You'll fall in love with this Bombay sandwich - bread slathered with butter and green chutney, layered with veggies and then grilled to perfection. Learn how to make this sought-after Indian street food at home.
Add all the ingredients in a blender and grind until smooth. (Note: use water as needed to get the consistency you desire. I used approximately a little less than 1/4 cup)
Assembling the sandwich
Start with two slices of bread. Apply butter followed by chutney on one side of each slice.
Place the potato slices over the chutney, followed by cucumber, onion, beetroot and tomato slices. Sprinkle chaat masala and cover it with the other bread slice with the chutney side facing down.
Add a teaspoon of butter on a grill pan placed over medium heat. Carefully place the sandwich on the hot grill pan. Let it cook till grill marks appear at the bottom (about 2 minutes). Flip it carefully using a spatula on the other side and cook it for another 2 minutes. [Check out the notes section for alternate methods to grill].
Once the cooking process is complete, cut the sandwich diagonally or into 4 equal pieces.
Sprinkle cheese or sev (if using). Serve immediately with a side of chutney and/or ketchup.
Repeat the process to make remaining 3 sandwiches.
Panini grill - Follow the directions instructed in the manual. It will typically involve preheating the grill, placing the sandwich on the grill, closing the lid and letting it cook for about 5 minutes. The advantage is that you don’t need to flip. It will cook both sides at the same time.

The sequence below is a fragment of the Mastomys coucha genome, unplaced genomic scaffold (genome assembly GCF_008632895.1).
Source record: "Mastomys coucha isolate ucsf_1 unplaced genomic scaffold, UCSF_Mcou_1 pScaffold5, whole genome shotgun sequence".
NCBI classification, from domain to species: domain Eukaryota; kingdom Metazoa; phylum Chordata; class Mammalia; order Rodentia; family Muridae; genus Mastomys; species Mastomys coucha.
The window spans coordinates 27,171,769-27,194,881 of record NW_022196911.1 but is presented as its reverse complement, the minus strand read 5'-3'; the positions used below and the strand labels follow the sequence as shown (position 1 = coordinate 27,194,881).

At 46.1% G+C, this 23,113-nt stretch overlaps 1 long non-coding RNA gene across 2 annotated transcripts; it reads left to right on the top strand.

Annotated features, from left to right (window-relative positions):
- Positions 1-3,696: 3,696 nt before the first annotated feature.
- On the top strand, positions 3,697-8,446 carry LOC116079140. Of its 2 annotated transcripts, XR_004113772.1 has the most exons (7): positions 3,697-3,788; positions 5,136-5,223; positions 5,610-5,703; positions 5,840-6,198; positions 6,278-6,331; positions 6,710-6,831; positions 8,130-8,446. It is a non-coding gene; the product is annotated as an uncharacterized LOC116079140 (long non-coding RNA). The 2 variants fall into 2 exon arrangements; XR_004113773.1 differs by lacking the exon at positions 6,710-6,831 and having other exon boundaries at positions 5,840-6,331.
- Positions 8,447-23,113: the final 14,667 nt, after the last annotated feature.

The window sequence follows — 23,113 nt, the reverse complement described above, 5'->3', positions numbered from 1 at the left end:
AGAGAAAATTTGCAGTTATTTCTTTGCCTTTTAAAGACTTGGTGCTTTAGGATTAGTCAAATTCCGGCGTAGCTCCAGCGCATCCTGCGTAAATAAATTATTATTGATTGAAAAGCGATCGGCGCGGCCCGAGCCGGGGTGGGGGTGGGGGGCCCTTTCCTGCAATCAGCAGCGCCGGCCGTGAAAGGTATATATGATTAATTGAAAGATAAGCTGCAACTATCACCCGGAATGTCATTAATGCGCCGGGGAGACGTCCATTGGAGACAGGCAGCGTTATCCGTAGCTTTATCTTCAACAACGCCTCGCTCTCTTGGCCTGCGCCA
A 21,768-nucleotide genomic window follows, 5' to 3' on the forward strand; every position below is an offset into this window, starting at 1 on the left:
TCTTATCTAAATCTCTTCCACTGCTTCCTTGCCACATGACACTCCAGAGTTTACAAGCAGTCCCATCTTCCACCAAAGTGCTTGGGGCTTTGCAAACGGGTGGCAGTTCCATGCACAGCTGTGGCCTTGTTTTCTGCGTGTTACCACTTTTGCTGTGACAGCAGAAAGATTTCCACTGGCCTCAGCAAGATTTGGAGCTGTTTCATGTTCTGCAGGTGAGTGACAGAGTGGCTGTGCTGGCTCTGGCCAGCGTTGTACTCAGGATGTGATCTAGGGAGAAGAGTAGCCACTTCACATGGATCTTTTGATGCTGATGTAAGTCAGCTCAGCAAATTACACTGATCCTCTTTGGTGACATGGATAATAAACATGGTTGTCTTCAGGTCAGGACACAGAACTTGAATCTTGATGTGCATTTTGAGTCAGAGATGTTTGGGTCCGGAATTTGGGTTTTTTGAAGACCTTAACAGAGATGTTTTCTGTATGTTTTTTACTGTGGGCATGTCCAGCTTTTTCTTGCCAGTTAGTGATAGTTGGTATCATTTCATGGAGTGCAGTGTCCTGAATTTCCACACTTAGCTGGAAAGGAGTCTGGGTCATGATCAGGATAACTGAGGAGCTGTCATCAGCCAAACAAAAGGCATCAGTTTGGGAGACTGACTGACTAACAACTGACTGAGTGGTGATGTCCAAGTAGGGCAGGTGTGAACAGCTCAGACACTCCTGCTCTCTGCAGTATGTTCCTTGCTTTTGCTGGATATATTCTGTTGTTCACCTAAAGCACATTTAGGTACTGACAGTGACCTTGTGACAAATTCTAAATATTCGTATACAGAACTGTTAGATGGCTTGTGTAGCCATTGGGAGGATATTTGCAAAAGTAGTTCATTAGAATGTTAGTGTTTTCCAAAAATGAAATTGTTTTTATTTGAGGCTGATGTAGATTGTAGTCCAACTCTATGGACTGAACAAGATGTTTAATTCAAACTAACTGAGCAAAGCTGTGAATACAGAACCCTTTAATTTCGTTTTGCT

Stovetop handheld sandwich maker
Make sure you don’t overstuff your sandwich and always use sandwich bread slices.
Grease both plates of the sandwich maker, place the sandwich and close the lid.
Place it on an open flame and cook both sides for 3-4 minutes each.
Remove it from the flame, open the sandwich maker and carefully transfer the sandwich in a plate.
Tips for making the best Mumbai sandwich
Make sure the green chutney is not runny - otherwise it will make your bread soggy. The chutney should be like a spread.
Always start with butter first and THEN green chutney. Prevents your bread from becoming soggy.
Add chaat masala for that extra kick. If you don't have one, here are the alternatives - salt and pepper, a mixture of black salt and roasted cumin powder in 1:1 ratio. Use these sparingly - you don't want to overpower the sandwich.
If you are making these sandwiches for a picnic, the alternative to grilling would be to toast the bread slices till they are golden brown and then either assemble it just before serving it or making it beforehand. Or you could just not grill it and serve it like English tea sandwiches.